Biblical encouragement doesn’t have all the answers. It doesn’t attempt to solve the mystery of someone’s trial or answer the question, “Why?” It’s not about advice giving. It is comfortable with grieving and lamenting, with tears and cries. It often encourages just by being present. It comforts through hugs, a hot cooked meal, or a handwritten note. It sits in the dust and ashes with the sad at heart for as long as it takes, remaining with them through the dark winter of grief.
“How are you doing? Really doing? How are you handling your hard week?” she asked. Then she followed those questions up with, “Can I pray for you right now?”
Encouragement–we would recognize it anywhere. It’s like a gentle push forward when we’ve run out of energy. It’s like seeing the familiar shape of home when we’ve been gone far too long. It’s like sitting down to a nourishing meal after a hard day’s work. It’s like seeing the sun after hours of pouring rain.
When someone encourages us, we stand straighter. We feel reinvigorated. We move with purpose and meaning. We are strengthened and ready for what lies ahead.
In our world, encouragement often looks like fans in the stands watching a sports game. They cheer and shout. They might say, “You’ve got this!” “You can do it!” “Go, go, go!” And while such statements are invigorating, they are different than the encouragement we see in the Bible. Biblical encouragement is more than just saying nice things to someone. Its purpose is deeper than boosting someone’s self-esteem by telling them, “You can do it!” And it’s not like an inspiring message from the coach to rally the team before the big game.
The Greek word for encourage is parakaleo. It is used in the New Testament to describe not only giving comfort to someone, but it also involves exhortation, urging, strengthening, and even appealing. It is used in passages like 1 Thessalonians 5:11, “Therefore encourage one another and build one another up, just as you are doing,” 2 Corinthians 1:3-4, “Blessed be the God and Father of our Lord Jesus Christ, the Father of mercies and God of all comfort, who comforts us in all our affliction, so that we may be able to comfort those who are in any affliction, with the comfort with which we ourselves are comforted by God” and Ephesians 4:1, “I therefore, a prisoner for the Lord, urge you to walk in a manner worthy of the calling to which you have been called.”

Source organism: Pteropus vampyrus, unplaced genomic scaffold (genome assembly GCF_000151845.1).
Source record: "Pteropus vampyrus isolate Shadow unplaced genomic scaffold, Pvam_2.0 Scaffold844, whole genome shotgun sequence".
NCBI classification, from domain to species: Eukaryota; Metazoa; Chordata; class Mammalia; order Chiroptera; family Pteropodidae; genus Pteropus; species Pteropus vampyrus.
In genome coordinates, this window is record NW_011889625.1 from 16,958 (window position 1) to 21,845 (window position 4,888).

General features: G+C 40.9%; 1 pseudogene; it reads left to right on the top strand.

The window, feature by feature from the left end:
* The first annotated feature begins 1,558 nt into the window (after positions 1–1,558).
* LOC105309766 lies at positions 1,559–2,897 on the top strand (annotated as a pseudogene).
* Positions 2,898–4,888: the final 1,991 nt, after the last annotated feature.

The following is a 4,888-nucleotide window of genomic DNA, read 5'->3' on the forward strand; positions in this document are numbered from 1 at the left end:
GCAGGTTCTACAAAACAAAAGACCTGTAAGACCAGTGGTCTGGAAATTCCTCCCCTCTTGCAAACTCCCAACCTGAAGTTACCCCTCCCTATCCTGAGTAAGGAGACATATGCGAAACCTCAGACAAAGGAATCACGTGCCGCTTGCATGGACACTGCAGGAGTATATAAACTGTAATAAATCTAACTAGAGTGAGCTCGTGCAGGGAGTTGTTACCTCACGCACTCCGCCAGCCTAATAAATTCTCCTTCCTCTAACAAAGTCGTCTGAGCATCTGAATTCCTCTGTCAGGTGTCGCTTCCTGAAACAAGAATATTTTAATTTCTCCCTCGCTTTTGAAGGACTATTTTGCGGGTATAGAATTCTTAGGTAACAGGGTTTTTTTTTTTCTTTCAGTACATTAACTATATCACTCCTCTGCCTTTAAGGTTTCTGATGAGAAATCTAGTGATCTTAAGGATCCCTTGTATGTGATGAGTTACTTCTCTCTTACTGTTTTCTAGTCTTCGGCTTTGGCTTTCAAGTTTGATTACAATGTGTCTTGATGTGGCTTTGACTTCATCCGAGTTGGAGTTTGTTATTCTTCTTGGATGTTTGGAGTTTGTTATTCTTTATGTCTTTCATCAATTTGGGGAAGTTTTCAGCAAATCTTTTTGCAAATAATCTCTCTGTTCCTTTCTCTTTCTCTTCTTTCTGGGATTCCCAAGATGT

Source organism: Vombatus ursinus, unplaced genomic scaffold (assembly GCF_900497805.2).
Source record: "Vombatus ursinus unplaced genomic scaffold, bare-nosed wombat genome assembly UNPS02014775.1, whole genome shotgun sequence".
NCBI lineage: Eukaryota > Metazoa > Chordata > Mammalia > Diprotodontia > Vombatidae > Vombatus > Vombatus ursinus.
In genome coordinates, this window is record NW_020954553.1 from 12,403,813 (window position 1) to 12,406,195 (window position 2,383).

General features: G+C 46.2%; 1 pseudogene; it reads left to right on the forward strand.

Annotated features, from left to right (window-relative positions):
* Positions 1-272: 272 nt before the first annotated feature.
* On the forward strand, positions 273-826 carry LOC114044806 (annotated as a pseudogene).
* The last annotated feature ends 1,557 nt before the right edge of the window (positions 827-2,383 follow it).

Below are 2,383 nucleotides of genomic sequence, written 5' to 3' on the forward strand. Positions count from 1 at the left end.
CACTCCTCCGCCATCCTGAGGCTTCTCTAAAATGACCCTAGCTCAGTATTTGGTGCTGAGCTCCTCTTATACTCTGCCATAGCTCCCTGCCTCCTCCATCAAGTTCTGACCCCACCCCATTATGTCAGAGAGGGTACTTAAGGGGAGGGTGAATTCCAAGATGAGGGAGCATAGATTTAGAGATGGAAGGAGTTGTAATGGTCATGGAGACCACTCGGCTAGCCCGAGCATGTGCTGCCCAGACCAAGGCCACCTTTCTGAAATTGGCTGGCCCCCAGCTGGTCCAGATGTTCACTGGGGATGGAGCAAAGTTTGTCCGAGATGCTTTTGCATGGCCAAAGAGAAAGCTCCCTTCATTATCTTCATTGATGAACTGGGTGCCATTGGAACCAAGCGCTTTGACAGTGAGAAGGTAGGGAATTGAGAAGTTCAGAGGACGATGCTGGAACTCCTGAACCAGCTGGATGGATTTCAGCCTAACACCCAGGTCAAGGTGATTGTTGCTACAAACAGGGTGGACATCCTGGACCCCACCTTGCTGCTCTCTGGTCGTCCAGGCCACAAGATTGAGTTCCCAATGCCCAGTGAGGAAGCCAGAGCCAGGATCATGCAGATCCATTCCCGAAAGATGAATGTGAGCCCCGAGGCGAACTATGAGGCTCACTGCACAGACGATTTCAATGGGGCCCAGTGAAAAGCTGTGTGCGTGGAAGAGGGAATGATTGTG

As believers, we are called to encourage one another. But what does such encouragement look like?
Four truths about biblical encouragement:
- It is spiritual: Biblical encouragement is not focused on what a person is capable of within themselves, but rather in what the Spirit is doing in them. As Paul wrote to the Ephesians, “he may grant you to be strengthened with power through his Spirit in your inner being, so that Christ may dwell in your hearts through faith—that you, being rooted and grounded in love, may have strength to comprehend with all the saints what is the breadth and length and height and depth, and to know the love of Christ that surpasses knowledge, that you may be filled with all the fullness of God” (3:16-19). Such encouragement reminds the weak and weary that their source of strength and hope lies not in what they can do but what God has done for them in Christ. It is also mutual as believers encourage each other out of the overflow of the Spirit’s work in them. “For I long to see you, that I may impart to you some spiritual gift to strengthen you— that is, that we may be mutually encouraged by each other’s faith, both yours and mine” (Romans 1:11-12).